The Network Security Standard provides measures to prevent, detect, and correct network compromises. The standard is based on both new practices and best practices currently in use at RIT.
Please consult the checklist or the standard below for a complete list of requirements.
Who does it apply to?
All systems or network administrators managing devices that:
Connect to the centrally-managed Institute network infrastructure
Process Private or Confidential Information
Currently, personal network devices used on the RIT residential network (such as routers, switches, etc.) do not need to meet the Network Security Standard. However, the use of wireless routers is prohibited... ...
The Information Access & Protection (IAP) Standard provides requirements for the proper handling of information at RIT.
The standard classifies information into four categories: Private, Confidential, Internal, and Public.
Private information is information that is confidential and which could be used for identity theft. Private information also has additional requirements associated with its protection (e.g., state and federal mandates). Examples include:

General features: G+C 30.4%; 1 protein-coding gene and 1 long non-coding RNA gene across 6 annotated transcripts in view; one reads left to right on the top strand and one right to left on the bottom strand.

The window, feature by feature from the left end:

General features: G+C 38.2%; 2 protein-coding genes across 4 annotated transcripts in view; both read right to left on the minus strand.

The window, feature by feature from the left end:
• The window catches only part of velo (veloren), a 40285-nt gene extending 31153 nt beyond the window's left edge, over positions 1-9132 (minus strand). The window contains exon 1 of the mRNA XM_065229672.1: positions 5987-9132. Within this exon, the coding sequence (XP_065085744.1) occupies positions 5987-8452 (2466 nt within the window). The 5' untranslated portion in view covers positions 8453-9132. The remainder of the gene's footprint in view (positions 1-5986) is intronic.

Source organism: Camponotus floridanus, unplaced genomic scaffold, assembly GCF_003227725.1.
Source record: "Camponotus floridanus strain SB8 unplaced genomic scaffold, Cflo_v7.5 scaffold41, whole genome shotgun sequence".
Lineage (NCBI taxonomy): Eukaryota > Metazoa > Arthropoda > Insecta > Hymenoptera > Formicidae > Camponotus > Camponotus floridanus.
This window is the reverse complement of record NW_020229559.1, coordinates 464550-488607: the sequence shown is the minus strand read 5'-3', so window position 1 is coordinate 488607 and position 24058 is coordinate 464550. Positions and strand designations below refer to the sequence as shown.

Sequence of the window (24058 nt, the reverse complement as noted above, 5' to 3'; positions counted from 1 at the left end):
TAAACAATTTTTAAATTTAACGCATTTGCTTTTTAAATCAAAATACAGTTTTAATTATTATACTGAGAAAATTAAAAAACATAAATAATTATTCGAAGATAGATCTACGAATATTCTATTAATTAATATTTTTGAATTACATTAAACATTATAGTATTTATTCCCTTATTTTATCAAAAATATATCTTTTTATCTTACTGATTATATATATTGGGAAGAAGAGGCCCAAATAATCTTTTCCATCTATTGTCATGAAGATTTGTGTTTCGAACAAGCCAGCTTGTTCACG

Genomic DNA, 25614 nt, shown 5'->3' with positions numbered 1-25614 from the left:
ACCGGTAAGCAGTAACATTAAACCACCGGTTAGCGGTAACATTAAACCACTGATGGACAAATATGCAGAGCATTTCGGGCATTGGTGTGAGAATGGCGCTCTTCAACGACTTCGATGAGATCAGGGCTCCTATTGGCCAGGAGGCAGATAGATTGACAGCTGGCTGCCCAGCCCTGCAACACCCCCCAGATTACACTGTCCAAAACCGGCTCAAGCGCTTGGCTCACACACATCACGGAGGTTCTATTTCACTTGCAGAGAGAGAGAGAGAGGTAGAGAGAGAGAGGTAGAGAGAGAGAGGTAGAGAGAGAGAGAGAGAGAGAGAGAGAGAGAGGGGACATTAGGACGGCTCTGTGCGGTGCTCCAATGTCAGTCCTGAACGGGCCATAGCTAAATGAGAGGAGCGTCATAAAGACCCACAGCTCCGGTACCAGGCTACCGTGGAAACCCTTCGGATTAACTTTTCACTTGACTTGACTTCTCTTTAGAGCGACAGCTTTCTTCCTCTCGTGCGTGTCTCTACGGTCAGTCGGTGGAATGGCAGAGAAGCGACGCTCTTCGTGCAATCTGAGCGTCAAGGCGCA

Social Security Numbers (SSNs) or other national identification numbers
Driver’s license numbers
Financial account information (bank account numbers, checks, credit or debit card numbers), etc.
Confidential information is information that is restricted to a need-to-know... ...
Phishing is a form of social engineering where the attacker attempts to trick people into revealing private information by sending spoofed e-mails that appear to be from reputable companies. Phishing e-mails provide a link to a seemingly authentic page where you can login and reveal your username, password and other personal identifying information (PII)." Online scammers can then use this information to access your accounts, gather additional private information about you, and make purchases or apply for credit in your name.